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Simplexidine, a 4-Alkylpyridinium Alkaloid from the Caribbean Sponge Plakortis simplex

Ernesto Fattorusso
Adriana Romano
Fernando Scala
Orazio Taglialatela-Scafati
Dipartimento di Chimica delle Sostanze Naturali, Università di Napoli “Federico II”, Via D. Montesano 49, 80131 Napoli, Italy
Author to whom correspondence should be addressed.
Molecules 2008, 13(7), 1465-1471;
Submission received: 25 June 2008 / Accepted: 16 July 2008 / Published: 17 July 2008
(This article belongs to the Special Issue Alkaloids: Novel Therapeutic Perspectives)


Chemical analysis of the secondary metabolites of the Caribbean sponge Plakortis simplex, a source of many bioactive compounds, showed the presence of the new metabolite simplexidine (4), belonging to the extremely rare class of 4-alkyl-pyridinium alkaloids. The structural characterization of this molecule, based on spectroscopic methods, is reported.


As part of an ongoing search for biologically active compounds from marine invertebrates, our research group has been devoting considerable efforts to the chemical investigation of the Caribbean sponge Plakortis simplex. This research project, started about ten years ago, has been strongly fostered by the discovery of a large array of structurally unique and biologically active metabolites. This richness of secondary metabolite production has been discussed in a review paper [1] and has been recently correlated to the wide presence of bacterial and fungal symbionts associated to the sponge host cells [2].
For example, P. simplex provided a series of promising lead compounds for drug development, including the immunosuppressive glycolipids plakosides [3] and simplexides [4] and a series of endoperoxide-containing derivatives related to plakortin (1, Figure 1) [5,6], for which a potent antimalarial activity (in the nM range) has been discovered [7].
Structurally unique metabolites were also disclosed as components of the most polar fractions obtained from the organic extracts of P. simplex. Indeed, these fractions showed to contain the first natural betaine derivatives to be characterized by a iodinated indole ring [8,9], e.g. plakohypaphorine E (2, Figure 1), and the unique 4-alkylpyridinium alkaloid simplakidine (3, Figure 1) [10]. Careful examination of the polar fractions of P. simplex has now yielded to the isolation of a new 4-alkyl-pyridinium alkaloid that we have named simplexidine (4, Figure 1) and for which we report herein details about isolation and structural elucidation.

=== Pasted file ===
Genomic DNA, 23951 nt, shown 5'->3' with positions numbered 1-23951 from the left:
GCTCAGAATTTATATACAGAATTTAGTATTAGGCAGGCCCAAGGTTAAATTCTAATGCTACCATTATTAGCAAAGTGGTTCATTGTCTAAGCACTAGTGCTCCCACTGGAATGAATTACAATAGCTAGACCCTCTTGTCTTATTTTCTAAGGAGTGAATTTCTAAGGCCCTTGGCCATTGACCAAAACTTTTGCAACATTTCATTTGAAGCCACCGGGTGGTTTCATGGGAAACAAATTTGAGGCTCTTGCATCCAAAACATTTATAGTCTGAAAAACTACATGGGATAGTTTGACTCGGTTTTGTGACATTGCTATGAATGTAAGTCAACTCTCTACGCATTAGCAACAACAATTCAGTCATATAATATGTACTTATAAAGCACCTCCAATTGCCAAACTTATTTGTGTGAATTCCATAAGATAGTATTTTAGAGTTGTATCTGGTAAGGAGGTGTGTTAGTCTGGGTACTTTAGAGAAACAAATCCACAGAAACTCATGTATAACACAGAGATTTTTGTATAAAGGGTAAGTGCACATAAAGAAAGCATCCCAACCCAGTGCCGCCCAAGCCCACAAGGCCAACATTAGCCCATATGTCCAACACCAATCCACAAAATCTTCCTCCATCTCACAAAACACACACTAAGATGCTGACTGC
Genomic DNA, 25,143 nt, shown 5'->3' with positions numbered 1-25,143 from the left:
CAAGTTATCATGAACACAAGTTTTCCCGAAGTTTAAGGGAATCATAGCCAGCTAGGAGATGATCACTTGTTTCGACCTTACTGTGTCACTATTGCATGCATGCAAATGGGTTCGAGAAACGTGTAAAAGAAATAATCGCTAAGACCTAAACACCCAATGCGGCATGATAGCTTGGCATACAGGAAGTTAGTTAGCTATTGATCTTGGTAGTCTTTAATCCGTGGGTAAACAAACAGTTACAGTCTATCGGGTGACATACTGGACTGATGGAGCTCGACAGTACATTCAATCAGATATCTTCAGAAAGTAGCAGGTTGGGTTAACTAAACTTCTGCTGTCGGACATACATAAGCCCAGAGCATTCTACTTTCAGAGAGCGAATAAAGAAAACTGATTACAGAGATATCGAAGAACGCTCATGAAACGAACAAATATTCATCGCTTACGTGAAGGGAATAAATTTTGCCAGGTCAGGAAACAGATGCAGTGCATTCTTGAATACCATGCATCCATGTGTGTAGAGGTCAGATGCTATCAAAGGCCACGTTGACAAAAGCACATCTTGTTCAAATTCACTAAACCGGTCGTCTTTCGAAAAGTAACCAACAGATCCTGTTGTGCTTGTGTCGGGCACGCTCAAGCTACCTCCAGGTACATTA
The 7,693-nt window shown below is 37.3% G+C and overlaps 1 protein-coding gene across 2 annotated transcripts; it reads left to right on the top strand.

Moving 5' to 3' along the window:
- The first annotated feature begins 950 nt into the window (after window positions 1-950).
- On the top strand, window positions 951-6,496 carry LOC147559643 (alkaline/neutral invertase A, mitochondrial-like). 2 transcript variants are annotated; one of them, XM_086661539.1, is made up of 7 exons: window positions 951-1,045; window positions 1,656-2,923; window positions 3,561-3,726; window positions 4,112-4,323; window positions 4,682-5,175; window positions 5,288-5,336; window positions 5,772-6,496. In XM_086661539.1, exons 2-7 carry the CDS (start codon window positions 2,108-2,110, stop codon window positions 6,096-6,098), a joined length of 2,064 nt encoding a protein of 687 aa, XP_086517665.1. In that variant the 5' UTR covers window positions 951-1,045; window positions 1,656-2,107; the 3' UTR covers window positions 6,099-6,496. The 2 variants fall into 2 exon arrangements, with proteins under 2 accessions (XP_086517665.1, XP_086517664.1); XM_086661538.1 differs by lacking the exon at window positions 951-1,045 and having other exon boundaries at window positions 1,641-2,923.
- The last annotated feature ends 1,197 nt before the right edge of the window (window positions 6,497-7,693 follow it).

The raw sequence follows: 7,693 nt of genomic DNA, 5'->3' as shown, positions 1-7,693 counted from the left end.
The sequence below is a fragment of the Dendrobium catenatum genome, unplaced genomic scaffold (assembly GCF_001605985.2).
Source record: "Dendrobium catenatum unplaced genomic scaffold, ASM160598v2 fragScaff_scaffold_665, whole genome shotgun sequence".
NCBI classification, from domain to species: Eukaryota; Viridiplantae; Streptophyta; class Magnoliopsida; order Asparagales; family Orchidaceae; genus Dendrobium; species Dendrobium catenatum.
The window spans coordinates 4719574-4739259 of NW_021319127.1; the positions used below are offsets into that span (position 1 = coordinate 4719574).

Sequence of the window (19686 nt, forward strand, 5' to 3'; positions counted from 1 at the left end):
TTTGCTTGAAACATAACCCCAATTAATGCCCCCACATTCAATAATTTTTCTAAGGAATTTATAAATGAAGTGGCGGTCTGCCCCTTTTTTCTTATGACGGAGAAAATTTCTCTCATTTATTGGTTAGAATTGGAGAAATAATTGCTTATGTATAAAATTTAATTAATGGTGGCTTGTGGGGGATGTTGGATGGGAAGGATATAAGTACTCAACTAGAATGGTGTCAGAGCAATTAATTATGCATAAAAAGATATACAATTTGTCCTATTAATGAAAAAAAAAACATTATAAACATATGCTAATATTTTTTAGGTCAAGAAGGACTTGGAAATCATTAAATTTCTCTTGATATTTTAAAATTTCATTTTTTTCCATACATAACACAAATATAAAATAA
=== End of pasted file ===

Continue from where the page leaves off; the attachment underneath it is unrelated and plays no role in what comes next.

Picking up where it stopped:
Figure 1. Representative molecules from Plakortis simplex, including the new simplexidine (4).
Figure 1. Representative molecules from Plakortis simplex, including the new simplexidine (4).
Molecules 13 01465 g001

Results and Discussion

A specimen of the sponge Plakortis simplex (Demospongiae, order Homosclerophorida, family Plakinidae) was collected during the summer of 2002 along the coasts of The Bahamas and immediately frozen. After homogenization, the organism was exhaustively extracted, in sequence, with methanol and chloroform. The methanolic layer was partitioned between n-BuOH and water, and, subsequently, the organic phase, combined with the CHCl3 extract, was subjected to chromatography over a reversed phase (RP18) silica column eluted with a solvent gradient from H2O/MeOH 9:1 to MeOH and then to MeOH/CHCl3 9:1. The most polar fractions were preliminarily separated over silica gel (gradient from EtOAc to MeOH) and then re-chromatographed by reverse-phase HPLC (eluent MeOH/H2O 4:6) to finally yield 2.0 mg of pure simplexidine (4).
The molecular formula C15H21NO2 was assigned to simplexidine ([α]D = –5.8) based on mass spectrometry evidence [ESI-MS (negative ions): m/z 246 (M-H)-; ESI-MS (positive ions): m/z 248 (M+H)+, 270 (M+Na)+; HR-FABMS: m/z 248.1647 (M+H)+, calcd. for C15H22NO2 m/z 248.1651].
The 1H-NMR spectrum of simplexidine (Table 1) showed three signals (a singlet at δH 8.81 and two doublets at δH 8.63 and 7.91) in the aromatic region, three methine multiplets (δH 5.48, 5.35, and 3.81) and a methyl singlet (δH 4.34) in the midfield region, and a series of well resolved signals confined in the spectral region ranging from δH 2.50 to 0.80, including two methyl triplets at δH 0.93 and 0.89. The presence of an aromatic chromophore in the structure of simplexidine (4) was further suggested by the UV absorption at λmax 268 nm and by the presence of five signals between δC 127 and 164 in the 13C-NMR spectrum (Table 1).